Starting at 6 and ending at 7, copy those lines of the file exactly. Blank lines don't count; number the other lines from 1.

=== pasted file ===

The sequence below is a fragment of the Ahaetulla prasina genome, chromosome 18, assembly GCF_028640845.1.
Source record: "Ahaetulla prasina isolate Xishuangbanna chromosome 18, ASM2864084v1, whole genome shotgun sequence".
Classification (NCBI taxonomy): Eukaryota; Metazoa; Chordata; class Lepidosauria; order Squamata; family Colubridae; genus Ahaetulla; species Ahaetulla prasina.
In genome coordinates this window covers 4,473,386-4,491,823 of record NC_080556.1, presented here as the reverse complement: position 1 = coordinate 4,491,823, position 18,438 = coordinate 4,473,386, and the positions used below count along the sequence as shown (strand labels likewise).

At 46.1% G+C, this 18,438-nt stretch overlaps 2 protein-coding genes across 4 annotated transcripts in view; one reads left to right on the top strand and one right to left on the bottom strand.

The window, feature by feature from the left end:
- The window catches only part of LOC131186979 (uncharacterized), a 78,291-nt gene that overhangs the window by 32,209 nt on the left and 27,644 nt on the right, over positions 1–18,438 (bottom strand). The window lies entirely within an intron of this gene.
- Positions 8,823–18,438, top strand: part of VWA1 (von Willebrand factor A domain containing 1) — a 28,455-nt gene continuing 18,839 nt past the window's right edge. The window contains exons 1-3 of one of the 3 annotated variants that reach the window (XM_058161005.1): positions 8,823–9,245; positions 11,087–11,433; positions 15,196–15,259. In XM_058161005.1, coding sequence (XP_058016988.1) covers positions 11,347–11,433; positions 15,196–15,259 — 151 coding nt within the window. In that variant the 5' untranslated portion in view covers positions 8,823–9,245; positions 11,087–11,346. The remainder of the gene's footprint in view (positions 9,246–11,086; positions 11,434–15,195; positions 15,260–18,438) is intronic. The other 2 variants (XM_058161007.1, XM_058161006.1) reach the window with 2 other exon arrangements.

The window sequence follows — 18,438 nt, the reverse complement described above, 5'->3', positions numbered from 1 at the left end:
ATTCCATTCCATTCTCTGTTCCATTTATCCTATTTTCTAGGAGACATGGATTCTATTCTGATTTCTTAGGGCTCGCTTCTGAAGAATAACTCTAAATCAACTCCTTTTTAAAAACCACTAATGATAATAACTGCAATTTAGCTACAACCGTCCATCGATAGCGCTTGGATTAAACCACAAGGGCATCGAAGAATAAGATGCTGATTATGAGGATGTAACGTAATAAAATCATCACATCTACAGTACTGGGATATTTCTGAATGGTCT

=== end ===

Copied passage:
The window, feature by feature from the left end:
- The window catches only part of LOC131186979 (uncharacterized), a 78,291-nt gene that overhangs the window by 32,209 nt on the left and 27,644 nt on the right, over positions 1–18,438 (bottom strand). The window lies entirely within an intron of this gene.